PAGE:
From Linear Regression to Linear Classification

Keywords: linear classification

Recall Linear Regression[1]

In the posts ‘Introduction to Linear Regression’, ‘Simple Linear Regression’ and ‘Polynomial Regression and Features-Extension of Linear Regression’, we had discussed the regression task. The goal of regression is to find out a function or hypothesis that given an input x\boldsymbol{x}, the hypothesis can make a prediction y^\hat{y} which should be as close to the target yy as possible. And both the target yy and prediction y^\hat{y} are contiuous. They have the properties of numbers:

Considering 3 inputs x1\boldsymbol{x}_1, x2\boldsymbol{x}_2 and x3\boldsymbol{x}_3 and their coresponding targets y1=0y_1=0, y2=1y_2=1 and y3=2y_3=2. Then a good predictor should give the predictions y^1\hat{y}_1, y^2\hat{y}_2 and y^3\hat{y}_3 where the distance between y^1\hat{y}_1 and y^2\hat{y}_2 is larger than the one between y^1\hat{y}_1 and y^3\hat{y}_3

Some properties of linear regression or other regression tasks we should pay attention:

  1. The goal of regression is to produce a hypothesis that can give a prediction as close to the target as possible
  2. The output of the hypothesis and target are continuous numbers and have numerical meanings, like distance, order and so on.

General Classification

On the other side, we met more classification tasks in our life than regression. Such as in the supermarket we can tell the apple and the orange apart easily. And we can even verify this apple is tasty or not.

Then the goal of classification is clear:

Assign input x\boldsymbol{x} to a certain class of KK classes. And x\boldsymbol{x} belongs to one and only one class.

The input x\boldsymbol{x}, like the input of regression, can be a feature or basis function of feature and can be continuous or discrete. However, its output is different from that of regression. Let’s go back to the example that we can tell apple, orange, and pineapple apart. The difference between apple and orange and the difference between apple and pineapple can not be compared, for the distance(it is the mathematical name of difference) itself had no means.

In the mathematical models, apple and orange can not be calculated. So a usual step in classification task is mapping the target or labels of an example into a number, like 11 for the apple and 22 for the orange.

A binary code scheme is another way to code targets. To a two classes mission, the numerical labels can be:

C1=0 and C2=1(1)\mathcal{C}_1=0 \text{ and }\mathcal{C}_2=1\tag{1}

It’s equal to:

C1=1 and C2=0(2)\mathcal{C}_1=1 \text{ and }\mathcal{C}_2=0\tag{2}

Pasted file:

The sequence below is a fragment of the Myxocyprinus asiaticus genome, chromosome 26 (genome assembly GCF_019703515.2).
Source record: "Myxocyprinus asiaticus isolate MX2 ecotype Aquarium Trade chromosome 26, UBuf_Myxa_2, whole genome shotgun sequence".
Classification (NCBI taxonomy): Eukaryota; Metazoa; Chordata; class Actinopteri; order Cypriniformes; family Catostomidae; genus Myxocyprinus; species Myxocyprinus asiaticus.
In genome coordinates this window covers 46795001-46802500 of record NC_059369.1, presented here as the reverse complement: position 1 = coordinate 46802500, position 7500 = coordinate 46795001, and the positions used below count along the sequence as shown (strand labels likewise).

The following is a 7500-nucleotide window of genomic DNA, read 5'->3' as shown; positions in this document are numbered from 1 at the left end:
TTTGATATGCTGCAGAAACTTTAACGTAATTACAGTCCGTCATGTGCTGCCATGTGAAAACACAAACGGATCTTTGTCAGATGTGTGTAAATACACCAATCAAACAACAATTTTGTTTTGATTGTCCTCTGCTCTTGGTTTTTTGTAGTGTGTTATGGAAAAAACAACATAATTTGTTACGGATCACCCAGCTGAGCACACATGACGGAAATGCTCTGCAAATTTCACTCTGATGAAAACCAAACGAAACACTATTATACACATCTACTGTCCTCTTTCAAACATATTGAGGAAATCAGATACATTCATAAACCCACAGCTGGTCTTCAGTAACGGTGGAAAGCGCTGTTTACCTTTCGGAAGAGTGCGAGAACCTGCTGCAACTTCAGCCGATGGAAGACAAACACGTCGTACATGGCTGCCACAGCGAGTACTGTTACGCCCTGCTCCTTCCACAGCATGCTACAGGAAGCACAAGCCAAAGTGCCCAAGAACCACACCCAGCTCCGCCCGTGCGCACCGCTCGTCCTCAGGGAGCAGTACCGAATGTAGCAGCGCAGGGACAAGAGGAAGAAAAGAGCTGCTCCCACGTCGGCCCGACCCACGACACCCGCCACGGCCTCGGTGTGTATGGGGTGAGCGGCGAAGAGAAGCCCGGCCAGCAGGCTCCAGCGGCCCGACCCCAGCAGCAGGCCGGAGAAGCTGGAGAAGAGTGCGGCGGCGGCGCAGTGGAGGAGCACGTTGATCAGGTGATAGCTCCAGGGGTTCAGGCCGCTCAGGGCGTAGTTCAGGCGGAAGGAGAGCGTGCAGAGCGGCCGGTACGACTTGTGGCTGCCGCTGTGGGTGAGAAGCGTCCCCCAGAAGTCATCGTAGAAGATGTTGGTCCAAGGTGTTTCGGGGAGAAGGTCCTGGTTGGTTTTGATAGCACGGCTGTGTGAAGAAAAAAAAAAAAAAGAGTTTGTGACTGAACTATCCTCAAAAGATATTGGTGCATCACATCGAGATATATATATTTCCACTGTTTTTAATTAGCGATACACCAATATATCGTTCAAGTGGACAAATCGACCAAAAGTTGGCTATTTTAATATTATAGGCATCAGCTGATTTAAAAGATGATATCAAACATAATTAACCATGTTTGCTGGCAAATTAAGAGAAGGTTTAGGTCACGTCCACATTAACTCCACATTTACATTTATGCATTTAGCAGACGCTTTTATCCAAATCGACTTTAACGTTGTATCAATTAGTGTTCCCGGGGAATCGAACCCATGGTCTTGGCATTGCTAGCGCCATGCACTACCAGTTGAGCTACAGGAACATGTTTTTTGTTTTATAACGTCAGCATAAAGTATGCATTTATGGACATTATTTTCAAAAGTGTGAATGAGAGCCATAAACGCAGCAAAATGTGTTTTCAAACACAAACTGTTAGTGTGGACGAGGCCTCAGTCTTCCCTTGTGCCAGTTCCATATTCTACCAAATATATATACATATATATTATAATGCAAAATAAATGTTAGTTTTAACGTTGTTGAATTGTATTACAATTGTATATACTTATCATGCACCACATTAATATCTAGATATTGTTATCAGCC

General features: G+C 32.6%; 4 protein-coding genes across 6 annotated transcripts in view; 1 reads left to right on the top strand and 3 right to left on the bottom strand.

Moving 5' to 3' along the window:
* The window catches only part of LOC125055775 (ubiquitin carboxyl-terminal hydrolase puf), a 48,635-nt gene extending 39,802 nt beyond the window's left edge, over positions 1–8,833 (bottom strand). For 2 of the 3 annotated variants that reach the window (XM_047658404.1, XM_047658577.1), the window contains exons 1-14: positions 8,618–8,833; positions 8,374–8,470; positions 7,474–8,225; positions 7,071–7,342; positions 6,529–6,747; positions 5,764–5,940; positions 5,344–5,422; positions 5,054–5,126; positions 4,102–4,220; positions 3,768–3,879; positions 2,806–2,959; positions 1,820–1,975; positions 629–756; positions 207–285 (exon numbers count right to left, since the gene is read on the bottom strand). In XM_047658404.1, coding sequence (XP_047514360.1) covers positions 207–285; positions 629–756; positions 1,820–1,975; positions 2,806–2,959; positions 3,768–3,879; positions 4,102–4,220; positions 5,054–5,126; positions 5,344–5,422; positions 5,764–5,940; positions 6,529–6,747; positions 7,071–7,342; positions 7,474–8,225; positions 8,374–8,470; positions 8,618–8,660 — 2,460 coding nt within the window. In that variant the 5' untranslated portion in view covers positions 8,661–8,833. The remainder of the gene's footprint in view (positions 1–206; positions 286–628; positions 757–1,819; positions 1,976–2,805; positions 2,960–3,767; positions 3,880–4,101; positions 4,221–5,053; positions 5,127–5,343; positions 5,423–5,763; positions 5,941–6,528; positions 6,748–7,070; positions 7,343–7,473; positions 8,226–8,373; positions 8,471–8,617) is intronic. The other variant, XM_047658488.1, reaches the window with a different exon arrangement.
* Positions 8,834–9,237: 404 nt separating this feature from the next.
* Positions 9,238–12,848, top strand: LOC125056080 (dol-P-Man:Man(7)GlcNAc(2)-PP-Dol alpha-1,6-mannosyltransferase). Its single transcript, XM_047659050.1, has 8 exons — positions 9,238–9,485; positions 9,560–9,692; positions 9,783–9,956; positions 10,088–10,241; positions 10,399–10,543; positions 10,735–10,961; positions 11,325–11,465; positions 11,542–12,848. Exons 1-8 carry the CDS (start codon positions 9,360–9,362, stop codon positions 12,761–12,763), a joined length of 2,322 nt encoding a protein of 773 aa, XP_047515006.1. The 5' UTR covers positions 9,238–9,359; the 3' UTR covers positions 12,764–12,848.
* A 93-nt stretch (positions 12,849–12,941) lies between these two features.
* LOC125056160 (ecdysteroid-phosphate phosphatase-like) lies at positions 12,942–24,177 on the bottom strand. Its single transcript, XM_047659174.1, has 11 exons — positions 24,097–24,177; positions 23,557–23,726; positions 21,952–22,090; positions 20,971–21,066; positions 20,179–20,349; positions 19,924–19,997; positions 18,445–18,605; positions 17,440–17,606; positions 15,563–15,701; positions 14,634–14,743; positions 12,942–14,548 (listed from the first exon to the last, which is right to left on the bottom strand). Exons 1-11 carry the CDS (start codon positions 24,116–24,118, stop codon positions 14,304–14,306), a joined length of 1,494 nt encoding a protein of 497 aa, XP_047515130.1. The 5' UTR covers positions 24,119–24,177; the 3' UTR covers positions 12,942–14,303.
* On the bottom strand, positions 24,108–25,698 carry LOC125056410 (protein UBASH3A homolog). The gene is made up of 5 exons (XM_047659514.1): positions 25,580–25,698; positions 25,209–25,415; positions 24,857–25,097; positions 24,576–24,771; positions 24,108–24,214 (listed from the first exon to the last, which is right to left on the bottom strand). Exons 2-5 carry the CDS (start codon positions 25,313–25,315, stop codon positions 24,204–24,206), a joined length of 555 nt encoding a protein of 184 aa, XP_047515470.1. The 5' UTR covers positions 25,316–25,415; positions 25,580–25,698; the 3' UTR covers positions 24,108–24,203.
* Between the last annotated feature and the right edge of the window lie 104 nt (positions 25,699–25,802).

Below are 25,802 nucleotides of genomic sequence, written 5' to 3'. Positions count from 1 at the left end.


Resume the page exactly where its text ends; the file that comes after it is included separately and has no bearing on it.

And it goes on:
and to a KK classes target, the binary code scheme is:

C1={1,0,,0}C2={0,1,,0}CK={0,0,,1}(3)\begin{aligned} \mathcal{C}_1 &= \{1,0,\cdots,0\}\\ \mathcal{C}_2 &= \{0,1,\cdots,0\}\\ \vdots & \\ \mathcal{C}_K &= \{0,0,\cdots,1\}\\ \end{aligned}\tag{3}

The nn-dimensional input xRn\boldsymbol{x}\in \mathbb{R}^n and Rn\mathbb{R}^n is called the input space. In the classification task, the input points can be separated by the targets, and these parts of space are called decision regions and the boundaries between decision regions are called decision boundaries or decision surfaces. When the decision boundary is linear, the task is called linear classification.

There are roughly two kinds of procedure of classification:

  1. Discriminant Function: assign input x\boldsymbol{x} to a certain class directly.
  2. We infer P(Ckx)\mathbb{P}(\mathcal{C}_k|\boldsymbol{x}) firstly and then make a decision basing on the posterior probability.
    1. Inference of P(Ckx)\mathbb{P}(\mathcal{C}_k|\boldsymbol{x}) can be calculated directly
    2. P(Ckx)\mathbb{P}(\mathcal{C}_k|\boldsymbol{x}) can also be calculated by Bayesian Theorem P(Ckx)=P(xCk)P(Ck)P(x)=P(xCk)P(Ck)kP(xCk)P(Ck)\mathbb{P}(\mathcal{C}_k|\boldsymbol{x})=\frac{\mathbb{P}(\boldsymbol{x}|\mathcal{C}_k)\mathbb{P}(\mathcal{C}_k)}{\mathbb{P}(\boldsymbol{x})}=\frac{\mathbb{P}(\boldsymbol{x}|\mathcal{C}_k)\mathbb{P}(\mathcal{C}_k)}{\sum_k \mathbb{P}(\boldsymbol{x}|\mathcal{C}_k)\mathbb{P}(\mathcal{C}_k)}

They are discriminate model and generative model, respectively.

Linear Classification

In the regression problem, the output of the linear function:

wTx+b(4)\boldsymbol{w}^T\boldsymbol{x}+b\tag{4}

is an approximation of target. But in the classification task, we want the output is the class to which the input x\boldsymbol{x} belongs. However, the output of the linear function is always continuous. Then we wish this value can represent the probability of a given class but not the class label, say P(Cix)\mathbb{P}({\mathcal{C}_i|\boldsymbol{x}}). To achieve this, function f()f(\cdot) which is called ‘action function’ in machine learning and ‘link function’ in statistical learning is introduced. For example, we can choose a threshold function as the active function:

y(x)=f(wTx+b)(5)y(\boldsymbol{x})=f(\boldsymbol{w}^T\boldsymbol{x}+b)\tag{5}

where f()f(\cdot) is the threshold function. In this case, the boundary is f(wTx+b)= constant f(\boldsymbol{w}^T\boldsymbol{x}+b) = \text{ constant }, and so wTx+b= constant \boldsymbol{w}^T\boldsymbol{x}+b = \text{ constant } is a line. Technically, f(wTx+b)f(\boldsymbol{w}^T\boldsymbol{x}+b) is no more linear. It is a generalized linear model. By the way, the input x\boldsymbol{x} can be replaced by a basis function ϕ(x)\phi(\boldsymbol{x}) as in the polynomial regression.

References


  1. Bishop, Christopher M. Pattern recognition and machine learning. springer, 2006. ↩︎